Wartime Wednesday: Inventions Birthed during WWII
As the saying goes: “necessity is the mother of invention,” and war often brings the necessity to create. Most would not be surprised to learn of the development of new technologies in weapons, computers, planes, and ships, but did you know the Slinky™ came about during WWII?
In 1943, Naval engineer Richard James was tasked with figuring out how springs could be used to keep important (and expensive) equipment safe at sea. During part of his research, he dropped a torsion spring and watched it “walk” across the floor. (A torsion spring works by twisting and storing mechanical energy. Take a peek at a mousetrap for an example.) A few changes were made and by the end of the 20th century over 250 million Slinkies were sold.
What about your hairspray or that non-stick cooking spray you use? Yep, the aerosol can was invented during the war by Americans Lyle Goodhue and William Sullivan. It was created as a “bug bomb” to help thousands of British and American soldiers from malaria-carrying mosquitos during a campaign in the Philippines.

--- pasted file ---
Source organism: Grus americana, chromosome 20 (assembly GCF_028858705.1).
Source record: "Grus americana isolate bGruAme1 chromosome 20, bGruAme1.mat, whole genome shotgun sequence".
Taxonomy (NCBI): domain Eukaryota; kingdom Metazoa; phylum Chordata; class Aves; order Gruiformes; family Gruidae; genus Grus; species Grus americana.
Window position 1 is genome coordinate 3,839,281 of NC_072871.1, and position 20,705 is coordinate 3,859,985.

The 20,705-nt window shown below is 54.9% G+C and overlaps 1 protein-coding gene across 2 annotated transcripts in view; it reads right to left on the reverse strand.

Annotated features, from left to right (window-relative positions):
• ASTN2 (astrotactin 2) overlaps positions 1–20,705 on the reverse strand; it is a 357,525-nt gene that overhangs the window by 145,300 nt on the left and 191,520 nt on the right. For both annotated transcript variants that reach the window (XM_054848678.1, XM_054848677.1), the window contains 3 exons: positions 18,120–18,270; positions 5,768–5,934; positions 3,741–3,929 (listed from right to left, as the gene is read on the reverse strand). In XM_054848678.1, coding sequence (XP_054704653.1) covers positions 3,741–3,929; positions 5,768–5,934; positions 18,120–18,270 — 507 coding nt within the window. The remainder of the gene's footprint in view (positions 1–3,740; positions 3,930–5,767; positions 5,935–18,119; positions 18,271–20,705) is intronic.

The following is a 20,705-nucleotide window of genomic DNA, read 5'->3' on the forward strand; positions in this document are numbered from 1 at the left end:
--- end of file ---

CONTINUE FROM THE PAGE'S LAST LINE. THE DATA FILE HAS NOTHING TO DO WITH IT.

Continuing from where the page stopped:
Do you ladies still wear panty-hose (also known as nylons)? You can thank the Du Pont Company who invented this stronger-than-silk material. Devised before the war, it didn’t come into heavy usage until silk was rationed so air crew could have their parachutes. Nylon became so popular it became the “go-to” alternative to silk stockings and undergarments.
I love ballpoint pens. They write smoothly and don’t “gunk up.” Apparently that’s why they journalist and artist Laszlo Biro created the first commercially successful ballpoint pen. He was fed up by the fountain pen’s tendency to smudge and grabbed his scientist-brother George to work out the kinks of an alternative. By 1938, they had a patent and managed to sell 30,000 to the RAF for pilots to use at high altitudes where reservoir pens tended to leak.
These are just a few of the household items that came into being as a result of WWII. Some of the others? Superglue, freeze-dried coffee, photocopying, and ATM machines.